KJIPUKTUK (Halifax) –
As part of its ongoing research into postsecondary education in Nova Scotia, the Association of Nova Scotia University Teachers has prepared a report titled Board of Governors Structures at Nova Scotia Universities. “The report aims to inform, empower, and mobilize faculty and student governors to participate more effectively on Boards and also compares structures and procedures of Boards to identify best practices, which could help to effect positive change at Nova Scotia universities,” says Scott Stewart, ANSUT president.
“Collegial governance is the cornerstone of our academic institutions,” says Stewart. “But lately we have seen alarming examples of our bicameral governance system eroding, with emphasis placed on dollars and cents over the mission of the academy at the expense of the educational mandate of our universities. Internal members need to work with external members of Boards of Governors to ensure that does not happen and to ensure that Board members are knowledgeable about the educational mission of the university.”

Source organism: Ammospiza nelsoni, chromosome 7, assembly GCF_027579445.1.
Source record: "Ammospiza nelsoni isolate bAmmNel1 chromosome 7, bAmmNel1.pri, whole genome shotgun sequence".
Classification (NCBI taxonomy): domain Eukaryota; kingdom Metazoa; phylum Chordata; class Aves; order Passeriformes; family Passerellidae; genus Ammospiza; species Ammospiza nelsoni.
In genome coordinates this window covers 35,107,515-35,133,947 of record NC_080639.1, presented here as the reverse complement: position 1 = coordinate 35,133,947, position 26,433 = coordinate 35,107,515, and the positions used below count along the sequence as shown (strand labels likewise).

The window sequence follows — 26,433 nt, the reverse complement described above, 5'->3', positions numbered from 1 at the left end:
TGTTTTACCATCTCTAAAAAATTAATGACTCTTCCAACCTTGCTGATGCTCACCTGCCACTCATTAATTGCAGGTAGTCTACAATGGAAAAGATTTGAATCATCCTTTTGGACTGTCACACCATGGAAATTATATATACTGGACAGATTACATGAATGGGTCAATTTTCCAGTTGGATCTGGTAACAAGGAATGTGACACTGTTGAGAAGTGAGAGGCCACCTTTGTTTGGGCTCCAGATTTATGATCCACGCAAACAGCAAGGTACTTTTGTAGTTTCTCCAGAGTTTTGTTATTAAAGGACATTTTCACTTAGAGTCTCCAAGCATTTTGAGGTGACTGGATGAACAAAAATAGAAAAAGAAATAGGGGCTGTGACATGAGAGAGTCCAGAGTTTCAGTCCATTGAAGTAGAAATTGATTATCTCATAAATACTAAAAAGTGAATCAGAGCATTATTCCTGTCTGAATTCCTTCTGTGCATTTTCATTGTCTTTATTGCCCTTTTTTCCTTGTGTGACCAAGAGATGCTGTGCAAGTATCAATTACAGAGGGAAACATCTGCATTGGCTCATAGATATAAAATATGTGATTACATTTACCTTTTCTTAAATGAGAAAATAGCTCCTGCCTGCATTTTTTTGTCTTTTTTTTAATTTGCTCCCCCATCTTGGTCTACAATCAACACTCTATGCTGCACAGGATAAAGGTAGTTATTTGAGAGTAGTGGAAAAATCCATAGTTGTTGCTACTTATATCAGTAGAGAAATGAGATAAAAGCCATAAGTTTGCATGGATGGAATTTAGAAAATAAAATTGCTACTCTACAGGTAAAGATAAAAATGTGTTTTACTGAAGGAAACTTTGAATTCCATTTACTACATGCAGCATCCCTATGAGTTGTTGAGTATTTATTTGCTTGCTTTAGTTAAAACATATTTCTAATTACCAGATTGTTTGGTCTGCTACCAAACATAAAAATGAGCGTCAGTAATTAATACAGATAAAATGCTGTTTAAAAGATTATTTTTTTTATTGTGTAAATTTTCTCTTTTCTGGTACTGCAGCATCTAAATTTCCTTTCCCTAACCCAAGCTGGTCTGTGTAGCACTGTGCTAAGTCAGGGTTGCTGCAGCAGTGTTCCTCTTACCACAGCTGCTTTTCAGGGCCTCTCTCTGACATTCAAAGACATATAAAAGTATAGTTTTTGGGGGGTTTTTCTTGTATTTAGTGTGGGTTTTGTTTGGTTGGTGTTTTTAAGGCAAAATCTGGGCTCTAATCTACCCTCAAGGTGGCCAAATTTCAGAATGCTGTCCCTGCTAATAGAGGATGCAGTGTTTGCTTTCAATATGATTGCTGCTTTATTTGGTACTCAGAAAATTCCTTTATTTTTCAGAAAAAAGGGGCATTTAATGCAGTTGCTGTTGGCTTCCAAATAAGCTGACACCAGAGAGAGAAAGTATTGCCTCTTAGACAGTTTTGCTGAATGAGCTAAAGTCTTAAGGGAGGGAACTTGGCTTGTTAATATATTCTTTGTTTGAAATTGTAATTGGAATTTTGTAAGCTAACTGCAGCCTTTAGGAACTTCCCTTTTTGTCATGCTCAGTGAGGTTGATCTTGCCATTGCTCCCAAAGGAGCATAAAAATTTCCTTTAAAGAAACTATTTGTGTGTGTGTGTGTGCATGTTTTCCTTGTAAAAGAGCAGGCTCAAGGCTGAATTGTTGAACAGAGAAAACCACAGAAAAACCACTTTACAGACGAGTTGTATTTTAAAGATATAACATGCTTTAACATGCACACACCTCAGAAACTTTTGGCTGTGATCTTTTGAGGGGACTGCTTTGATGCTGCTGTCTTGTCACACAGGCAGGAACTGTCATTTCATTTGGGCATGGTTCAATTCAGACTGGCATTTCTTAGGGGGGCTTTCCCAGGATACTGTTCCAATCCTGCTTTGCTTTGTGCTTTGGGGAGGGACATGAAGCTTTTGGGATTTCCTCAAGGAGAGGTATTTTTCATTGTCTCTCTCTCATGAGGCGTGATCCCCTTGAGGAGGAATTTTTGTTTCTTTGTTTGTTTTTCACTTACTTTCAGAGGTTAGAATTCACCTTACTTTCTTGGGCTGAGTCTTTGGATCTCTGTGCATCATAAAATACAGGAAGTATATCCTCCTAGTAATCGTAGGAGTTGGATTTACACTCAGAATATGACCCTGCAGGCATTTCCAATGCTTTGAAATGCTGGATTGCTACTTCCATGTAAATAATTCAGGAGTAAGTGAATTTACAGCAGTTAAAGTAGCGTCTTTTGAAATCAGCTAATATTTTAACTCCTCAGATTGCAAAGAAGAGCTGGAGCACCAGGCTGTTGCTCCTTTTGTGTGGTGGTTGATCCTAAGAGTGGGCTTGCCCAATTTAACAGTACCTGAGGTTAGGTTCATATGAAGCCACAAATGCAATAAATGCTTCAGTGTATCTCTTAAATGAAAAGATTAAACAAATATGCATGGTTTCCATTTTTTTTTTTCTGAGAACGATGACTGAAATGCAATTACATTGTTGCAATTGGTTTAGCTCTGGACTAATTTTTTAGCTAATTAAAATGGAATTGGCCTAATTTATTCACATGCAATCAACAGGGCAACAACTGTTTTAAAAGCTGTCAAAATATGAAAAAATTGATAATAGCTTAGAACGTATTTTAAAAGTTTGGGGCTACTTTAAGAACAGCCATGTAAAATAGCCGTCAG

The ANSUT report affirms the representational nature of Boards, investigates the way representation and process work on Boards, and examines and assesses the way in which a corporate model of governance is influencing Boards. In preparing this report, ANSUT surveyed Faculty Associations, University Acts/Charters, and Board websites across the province to gather information on Board membership, executive structures, by-laws, meetings, training for new members, and communication practices, and also collaborated with the Canadian Federation of Students Nova Scotia (CFS-NS). The completed report, which expands on a recent national report by the Canadian Association of University Teachers (CAUT), will be shared with the Minister of Advanced Education, University administrators, board chairs, faculty association and student union presidents, and board representatives across the province.
“Nova Scotia is rightly renowned for its universities and the important educational and economic impacts they make in our communities,” says Stewart. “It’s vital that our universities continue to serve their purpose. We hope that the Board of Governors Structures at Nova Scotia Universities report will help achieve that goal.”